This guide will help you in your search for quality Adult Day Services centers. You may wish to refer to it when you interview potential providers.
Adult Day Centers provide a planned program that includes a variety of health, social and support services in a protective setting during daytime hours. This is a community-based service designed to meet the individual needs of functionally and/or cognitively impaired adults.
STEP 1 – Determine your needs
STEP 2 – Find adult day centers
STEP 3 – Call first!
STEP 4 – Know what to ask
STEP 5 – Pay a visit
STEP 6 – Check references
STEP 7 – Try it out
STEP 8 – Take care of yourself
What specific services are important to the person who needs supervised care?
- A safe, secure environment
- Social activities
- Assistance with mobility
- Nutritious meals and snacks
- Special diet
- Physical exercise
- Exercises for the brain
- Personal care – bathing, shampoos, shaving
- Health monitoring – blood pressure, food or liquid intake, weight
- Skilled nursing services
- Therapies – physical, speech, occupational
What does the caregiver need?
- Occasional free time
- Coverage while working
- Education or training on caregiving skills
- Assistance in planning for care
Identify services in your area. For names and phone numbers of adult day centers, try:
- Yellow Pages (“Adult Day Care,” “Aging Services,” “Senior Citizens Services,” etc.)
- Area Agency on Aging (AAA) – call 1-800-677-1116 for the AAA in your area, or search for them online
- A senior center
- Your primary care physician
- National Adult Day Services Association
- Pennsylvania Adult Day Services Association
Search for adult day center websites. Call adult day centers and ask for a flier or brochure, eligibility criteria, a monthly activity calendar, a monthly menu and application procedures.
Look for the following information in the material received.
- Is the center a member of the Pennsylvania Adult Day Services Association (PADSA)
- Owner or sponsoring agency
- Years of operation
- National accreditation (optional) and license (mandatory)
- Hours of operation
- Days open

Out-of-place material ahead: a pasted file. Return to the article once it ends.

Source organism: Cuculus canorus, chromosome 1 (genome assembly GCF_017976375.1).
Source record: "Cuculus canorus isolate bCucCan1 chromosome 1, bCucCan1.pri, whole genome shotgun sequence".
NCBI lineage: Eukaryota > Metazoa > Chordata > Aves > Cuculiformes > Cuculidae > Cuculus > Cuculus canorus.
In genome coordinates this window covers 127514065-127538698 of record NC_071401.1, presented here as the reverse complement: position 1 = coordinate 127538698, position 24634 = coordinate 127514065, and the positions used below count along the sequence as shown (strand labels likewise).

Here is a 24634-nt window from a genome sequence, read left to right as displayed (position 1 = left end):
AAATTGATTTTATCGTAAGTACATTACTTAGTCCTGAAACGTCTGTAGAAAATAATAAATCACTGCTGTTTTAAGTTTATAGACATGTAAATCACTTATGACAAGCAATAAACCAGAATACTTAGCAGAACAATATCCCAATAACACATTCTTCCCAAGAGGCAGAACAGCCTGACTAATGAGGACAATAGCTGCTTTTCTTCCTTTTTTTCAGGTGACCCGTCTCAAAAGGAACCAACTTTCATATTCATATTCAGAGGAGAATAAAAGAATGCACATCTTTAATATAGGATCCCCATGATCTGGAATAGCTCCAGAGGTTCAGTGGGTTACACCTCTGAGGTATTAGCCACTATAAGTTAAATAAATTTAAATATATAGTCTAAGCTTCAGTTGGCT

- Transportation and other services offered
- Costs – hourly or daily charge, other charges, financial assistance
- Conditions accepted – such as memory loss, limited mobility, incontinence
- Staff credentials
- Number of staff per participant
- Activities provided – is there variety and choice of individual and group activities?
- Menu – appeal, balance
Make an appointment to visit two or more centers that might meet your needs. You may want to “drop in” rather than make an appointment but realize that staff members may be busy with participants or other families and not able to see you immediately.
The following list will help you decide which day center is the right one for you.
SITE VISIT CHECKLIST
Yes / No – Did you feel welcomed?
Yes / No – Did someone spend time finding out what you want and need?
Yes / No – Did someone clearly explain what services and activities the center provides?
Yes / No – Did they present information about staffing, program procedures, costs and what they expect of caregivers?
Yes / No – Was the facility clean, pleasant and free of odor?
Yes / No – Were the building and the rooms wheelchair accessible?
Yes / No – Was there sturdy, comfortable furniture? Loungers for relaxation? Chairs with arms?
Yes / No – Is there a quiet place for conferences?
Yes / No – Is there a place to isolate sick persons?
Yes / No – Did you see cheerful faces on staff and participants?
Yes / No – What is their method of communicating with the caregiver?
Yes / No – Are participants involved in planning activities or making other suggestions?
Talk to two or three people who have used the center you are considering. Ask for their opinion. Does the center have a reference list to give you when requested?
Select a day center. Try it for three to five days. It sometimes takes several visits for new participants to feel comfortable in a new setting and with a new routine. If you have questions or are experiencing any problems, ask for a conference. Staff may have suggestions to make the transition easier both at home and at the day center.
Relax. Your loved one is being well cared for. Remember, your loved one may not be able to recall all the activities enjoyed during the day. The staff will gladly provide the missing details. The day center staff is there for you, too. Ask for:
- Tips to make caregiving easier
- Additional resources available in the community